Wildfire evacuation order for Fort McMurray to last at least until May 21

As of 8 a.m., the wildfire is nearly 21,000 hectares and 5.5 kilometres from Fort McMurray’s landfill. Thousands of people have fled.

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Regional Fire Chief Jody Butz says people should aim to have evacuation plans at least until May 21, but he does not know when the thousands of people who had to leave Fort McMurray can return home. The thousands of more people who left Fort McMurray but were not in an evacuation area are free to come home.

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“This does not guarantee that you’ll return on that day, but we want to advise you to be evacuated until then,” said Butz at a Wednesday press conference.  “We’re going to do everything we can to make sure those neighborhoods under that order are safe for you to return, but the fire behavior and how the fire moves is going to determine that.”

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About 6,600 people in Abasand, Beacon Hill, Grayling Terrace and Prairie Creek were told to leave Tuesday at 2 p.m. People in those neighbourhoods are eligible for provincial financial relief if the evacuation lasts at least seven days.

Emergency officials do not know how many people have left Fort McMurray. Some people started leaving after an evacuation warning was issued Friday.

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Thousands more people left Tuesday as the memories of the 2016 Horse River Wildfire remain fresh in the minds of many. At one point police restricted access to Highway 63 so people in the four at-risk neighbourhoods could leave.

The wildfire is 20,940 hectares as of 2 p.m. Tuesday. It is 4.5 kilometres from the intersection of highways 63 and 881, and 5.5 kilometres from Fort McMurray’s landfill.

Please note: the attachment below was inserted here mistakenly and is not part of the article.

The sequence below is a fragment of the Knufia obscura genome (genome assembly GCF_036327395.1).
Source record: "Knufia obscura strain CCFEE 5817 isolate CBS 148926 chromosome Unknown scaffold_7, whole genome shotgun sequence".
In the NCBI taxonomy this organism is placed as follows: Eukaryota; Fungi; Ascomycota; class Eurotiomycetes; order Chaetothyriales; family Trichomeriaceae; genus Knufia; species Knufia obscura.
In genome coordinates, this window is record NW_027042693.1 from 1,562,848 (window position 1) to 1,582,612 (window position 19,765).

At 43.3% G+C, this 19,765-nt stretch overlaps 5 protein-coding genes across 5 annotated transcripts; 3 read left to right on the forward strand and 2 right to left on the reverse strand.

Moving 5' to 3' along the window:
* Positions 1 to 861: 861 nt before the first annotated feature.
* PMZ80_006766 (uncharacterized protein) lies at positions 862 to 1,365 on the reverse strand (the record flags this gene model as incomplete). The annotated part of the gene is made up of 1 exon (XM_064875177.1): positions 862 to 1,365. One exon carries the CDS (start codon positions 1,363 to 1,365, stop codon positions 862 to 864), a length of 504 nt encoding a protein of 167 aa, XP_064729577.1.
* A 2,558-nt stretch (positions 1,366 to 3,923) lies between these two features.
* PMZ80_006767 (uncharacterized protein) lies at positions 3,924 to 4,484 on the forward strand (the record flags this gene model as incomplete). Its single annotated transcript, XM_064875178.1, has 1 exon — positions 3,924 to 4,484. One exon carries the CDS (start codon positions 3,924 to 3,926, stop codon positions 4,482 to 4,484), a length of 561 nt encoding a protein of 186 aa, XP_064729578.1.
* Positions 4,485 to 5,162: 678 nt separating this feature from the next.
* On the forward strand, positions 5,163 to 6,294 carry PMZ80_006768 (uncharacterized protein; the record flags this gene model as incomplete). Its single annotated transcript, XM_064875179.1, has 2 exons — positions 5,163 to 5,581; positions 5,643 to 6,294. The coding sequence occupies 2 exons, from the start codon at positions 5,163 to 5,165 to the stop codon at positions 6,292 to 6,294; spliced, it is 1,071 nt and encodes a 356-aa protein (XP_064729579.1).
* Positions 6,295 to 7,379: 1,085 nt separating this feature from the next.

There are 117 firefighters and 21 helicopters attacking the wildfire. Airtankers will fly through the region dropping water and retardant along the fire’s active edges. Heavy equipment operators continue building fire guards between the city and fire.

Sprinkler systems have been deployed along parts of Highway 63, and in the neighbourhoods of Beacon Hill, Gregoire Lake Estates, Fort McMurray 468 First Nation’s Gregoire Lake reserve, Prairie Creek and Rickards Landing Industrial Park. A plan for similar systems is in place for Amoco Road.

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A second wildfire spotted three kilometres north of Parsons Creek is burning out of control and 0.93 hectartes. Two firefighting crews and two helicopters are battling the fire. An airtanker is also being used against the wildfire. Alberta Wildfire says there is no risk to any communities.

“I don’t plan on losing any power to our residents and I also don’t plan on losing any garden sheds. We are very confident in our resources… and we’re ready to to defend our community if needed,” said Butz.

Fire ban for region, Smith says talks about secondary routes likely

The Alberta government has banned off-highway vehicles and campfires on public and private lands in the Fort McMurray Wood Buffalo region. Alberta Forestry Minister Todd Loewen says these precautions are necessary as firefighters battle the wildfire, which has been designated MWF-017.

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“This evacuation is a stark reminder that our province lives alongside the threat of wildfires and other national disasters,” said Premier Danielle Smith at a separate Wednesday morning media conference. “Let me assure you our government will have Albertans back whenever disaster strikes.”

Evacuation centres have opened in Lac La Biche, Cold Lake and Edmonton. Athabasca has not been asked to create an evacuation centre, but county staff and residents are helping in Lac La Biche.

Brian Hall, reeve for Athabasca County, says thousands of Fort McMurray residents flooded gas stations as they drove through the county. There are also Fort McMurray residents staying with family and friends, or in trailers kept at seasonal camping spots.

“Like what always happens in northern Alberta when there’s trouble, people get together and very quickly find solutions to problems in front of them,” said Hall.

-with files from The Canadian Press

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